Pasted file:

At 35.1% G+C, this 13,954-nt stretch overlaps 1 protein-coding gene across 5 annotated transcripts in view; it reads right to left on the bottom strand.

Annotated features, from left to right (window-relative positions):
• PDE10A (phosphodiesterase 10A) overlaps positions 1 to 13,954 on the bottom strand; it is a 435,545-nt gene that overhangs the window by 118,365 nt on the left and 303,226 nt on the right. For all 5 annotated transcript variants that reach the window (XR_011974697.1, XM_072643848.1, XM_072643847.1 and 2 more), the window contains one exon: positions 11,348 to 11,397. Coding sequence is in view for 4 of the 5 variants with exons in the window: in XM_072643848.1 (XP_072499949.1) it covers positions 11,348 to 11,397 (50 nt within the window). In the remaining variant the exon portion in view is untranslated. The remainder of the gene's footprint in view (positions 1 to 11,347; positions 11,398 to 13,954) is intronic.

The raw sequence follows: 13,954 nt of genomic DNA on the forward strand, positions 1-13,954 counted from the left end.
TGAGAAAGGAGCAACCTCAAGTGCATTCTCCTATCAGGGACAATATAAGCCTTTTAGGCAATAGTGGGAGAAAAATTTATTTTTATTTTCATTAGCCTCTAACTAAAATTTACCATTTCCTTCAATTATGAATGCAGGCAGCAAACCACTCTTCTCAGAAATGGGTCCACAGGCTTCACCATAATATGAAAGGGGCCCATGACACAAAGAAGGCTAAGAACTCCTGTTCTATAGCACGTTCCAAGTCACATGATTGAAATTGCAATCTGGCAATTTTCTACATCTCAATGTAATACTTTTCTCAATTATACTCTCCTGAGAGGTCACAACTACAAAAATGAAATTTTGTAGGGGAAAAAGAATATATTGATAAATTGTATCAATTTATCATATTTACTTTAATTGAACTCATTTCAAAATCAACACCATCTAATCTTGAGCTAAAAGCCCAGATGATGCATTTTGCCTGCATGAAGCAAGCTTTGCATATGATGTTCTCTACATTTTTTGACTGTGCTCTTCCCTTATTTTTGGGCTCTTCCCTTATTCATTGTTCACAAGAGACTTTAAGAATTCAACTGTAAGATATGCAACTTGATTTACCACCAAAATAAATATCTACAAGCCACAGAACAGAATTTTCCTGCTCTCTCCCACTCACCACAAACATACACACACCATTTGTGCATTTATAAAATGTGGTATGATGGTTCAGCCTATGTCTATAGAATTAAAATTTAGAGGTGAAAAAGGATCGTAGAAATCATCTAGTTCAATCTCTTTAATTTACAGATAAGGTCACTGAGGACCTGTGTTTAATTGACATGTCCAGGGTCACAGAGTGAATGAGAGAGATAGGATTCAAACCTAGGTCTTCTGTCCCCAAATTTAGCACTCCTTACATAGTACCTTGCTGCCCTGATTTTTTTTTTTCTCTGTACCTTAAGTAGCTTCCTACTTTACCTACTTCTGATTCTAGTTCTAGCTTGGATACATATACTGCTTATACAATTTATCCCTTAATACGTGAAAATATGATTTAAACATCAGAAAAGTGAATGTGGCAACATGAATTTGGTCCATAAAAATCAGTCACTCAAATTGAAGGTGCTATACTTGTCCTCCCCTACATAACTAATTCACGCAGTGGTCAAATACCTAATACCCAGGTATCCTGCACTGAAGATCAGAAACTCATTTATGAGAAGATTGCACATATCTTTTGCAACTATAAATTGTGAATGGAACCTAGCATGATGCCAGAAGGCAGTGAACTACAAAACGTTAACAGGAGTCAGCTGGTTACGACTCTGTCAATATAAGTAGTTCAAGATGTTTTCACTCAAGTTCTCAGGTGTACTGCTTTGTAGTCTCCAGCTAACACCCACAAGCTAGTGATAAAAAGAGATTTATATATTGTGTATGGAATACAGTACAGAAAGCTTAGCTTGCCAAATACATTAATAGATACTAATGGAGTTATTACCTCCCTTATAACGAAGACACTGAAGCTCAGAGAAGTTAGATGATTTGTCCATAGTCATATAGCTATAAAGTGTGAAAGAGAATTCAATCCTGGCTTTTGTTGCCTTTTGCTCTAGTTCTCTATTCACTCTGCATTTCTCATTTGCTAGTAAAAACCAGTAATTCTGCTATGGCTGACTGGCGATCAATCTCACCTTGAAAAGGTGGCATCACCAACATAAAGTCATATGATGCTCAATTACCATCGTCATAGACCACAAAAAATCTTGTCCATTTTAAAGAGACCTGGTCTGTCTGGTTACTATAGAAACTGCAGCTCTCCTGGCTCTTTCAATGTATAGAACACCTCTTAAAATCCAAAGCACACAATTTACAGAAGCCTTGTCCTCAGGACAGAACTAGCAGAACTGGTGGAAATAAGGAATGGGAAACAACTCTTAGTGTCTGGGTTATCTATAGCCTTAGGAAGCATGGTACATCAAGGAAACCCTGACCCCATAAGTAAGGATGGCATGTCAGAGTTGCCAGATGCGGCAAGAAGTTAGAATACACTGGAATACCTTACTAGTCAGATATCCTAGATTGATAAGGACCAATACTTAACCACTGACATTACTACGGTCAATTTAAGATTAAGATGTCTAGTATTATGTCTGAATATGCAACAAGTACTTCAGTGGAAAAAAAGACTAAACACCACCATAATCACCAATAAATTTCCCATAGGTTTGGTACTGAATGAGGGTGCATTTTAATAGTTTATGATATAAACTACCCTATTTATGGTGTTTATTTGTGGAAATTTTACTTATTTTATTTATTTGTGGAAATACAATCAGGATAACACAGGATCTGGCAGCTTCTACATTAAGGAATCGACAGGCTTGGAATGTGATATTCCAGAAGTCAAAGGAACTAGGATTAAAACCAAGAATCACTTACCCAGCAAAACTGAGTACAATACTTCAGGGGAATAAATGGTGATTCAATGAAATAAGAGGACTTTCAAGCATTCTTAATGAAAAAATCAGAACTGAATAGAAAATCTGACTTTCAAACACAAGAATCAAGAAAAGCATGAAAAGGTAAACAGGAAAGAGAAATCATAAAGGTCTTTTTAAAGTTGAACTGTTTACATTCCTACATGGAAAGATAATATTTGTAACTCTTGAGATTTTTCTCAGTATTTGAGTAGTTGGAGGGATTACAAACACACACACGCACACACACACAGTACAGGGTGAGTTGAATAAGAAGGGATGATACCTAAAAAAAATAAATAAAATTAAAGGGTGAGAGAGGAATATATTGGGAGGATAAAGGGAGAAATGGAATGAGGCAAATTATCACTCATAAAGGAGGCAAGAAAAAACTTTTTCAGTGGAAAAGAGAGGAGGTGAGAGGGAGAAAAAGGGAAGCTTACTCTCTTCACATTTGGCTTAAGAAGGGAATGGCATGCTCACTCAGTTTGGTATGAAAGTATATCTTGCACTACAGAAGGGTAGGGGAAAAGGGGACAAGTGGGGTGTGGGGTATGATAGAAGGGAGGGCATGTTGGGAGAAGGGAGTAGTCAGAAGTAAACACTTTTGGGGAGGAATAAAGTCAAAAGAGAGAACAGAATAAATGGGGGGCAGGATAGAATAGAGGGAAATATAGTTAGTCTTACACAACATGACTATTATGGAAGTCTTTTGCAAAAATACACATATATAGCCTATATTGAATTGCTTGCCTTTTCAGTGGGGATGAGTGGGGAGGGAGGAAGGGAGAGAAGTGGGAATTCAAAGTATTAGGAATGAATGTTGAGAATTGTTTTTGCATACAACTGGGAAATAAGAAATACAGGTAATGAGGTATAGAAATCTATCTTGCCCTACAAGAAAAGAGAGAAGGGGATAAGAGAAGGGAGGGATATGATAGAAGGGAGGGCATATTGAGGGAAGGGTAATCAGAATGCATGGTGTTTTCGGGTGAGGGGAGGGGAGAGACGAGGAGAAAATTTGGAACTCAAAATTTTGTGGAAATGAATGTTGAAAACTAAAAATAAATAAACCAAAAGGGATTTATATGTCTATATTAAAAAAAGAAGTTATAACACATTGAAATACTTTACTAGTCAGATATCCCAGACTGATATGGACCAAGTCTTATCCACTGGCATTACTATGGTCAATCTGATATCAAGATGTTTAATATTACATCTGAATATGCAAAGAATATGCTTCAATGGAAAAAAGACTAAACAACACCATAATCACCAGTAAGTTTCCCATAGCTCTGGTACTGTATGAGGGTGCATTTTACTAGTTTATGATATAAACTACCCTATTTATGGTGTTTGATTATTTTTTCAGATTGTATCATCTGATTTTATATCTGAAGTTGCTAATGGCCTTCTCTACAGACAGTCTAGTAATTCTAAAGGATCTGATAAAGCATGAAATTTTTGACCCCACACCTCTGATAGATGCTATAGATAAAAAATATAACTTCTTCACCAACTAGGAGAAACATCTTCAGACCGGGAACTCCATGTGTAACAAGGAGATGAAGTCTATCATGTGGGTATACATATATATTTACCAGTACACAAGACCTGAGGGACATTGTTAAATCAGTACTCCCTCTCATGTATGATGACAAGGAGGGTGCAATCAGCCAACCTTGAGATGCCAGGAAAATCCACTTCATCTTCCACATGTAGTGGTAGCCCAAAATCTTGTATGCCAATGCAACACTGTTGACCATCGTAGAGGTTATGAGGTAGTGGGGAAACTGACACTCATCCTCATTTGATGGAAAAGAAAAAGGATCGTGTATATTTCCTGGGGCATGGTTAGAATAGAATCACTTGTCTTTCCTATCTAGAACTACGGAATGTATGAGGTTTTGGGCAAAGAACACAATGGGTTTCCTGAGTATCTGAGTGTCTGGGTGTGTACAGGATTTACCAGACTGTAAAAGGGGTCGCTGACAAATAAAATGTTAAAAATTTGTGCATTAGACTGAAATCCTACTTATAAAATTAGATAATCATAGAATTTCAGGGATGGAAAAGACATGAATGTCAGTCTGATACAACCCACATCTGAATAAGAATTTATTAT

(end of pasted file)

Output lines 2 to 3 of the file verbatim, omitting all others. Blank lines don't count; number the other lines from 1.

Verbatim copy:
Annotated features, from left to right (window-relative positions):
• PDE10A (phosphodiesterase 10A) overlaps positions 1 to 13,954 on the bottom strand; it is a 435,545-nt gene that overhangs the window by 118,365 nt on the left and 303,226 nt on the right. For all 5 annotated transcript variants that reach the window (XR_011974697.1, XM_072643848.1, XM_072643847.1 and 2 more), the window contains one exon: positions 11,348 to 11,397. Coding sequence is in view for 4 of the 5 variants with exons in the window: in XM_072643848.1 (XP_072499949.1) it covers positions 11,348 to 11,397 (50 nt within the window). In the remaining variant the exon portion in view is untranslated. The remainder of the gene's footprint in view (positions 1 to 11,347; positions 11,398 to 13,954) is intronic.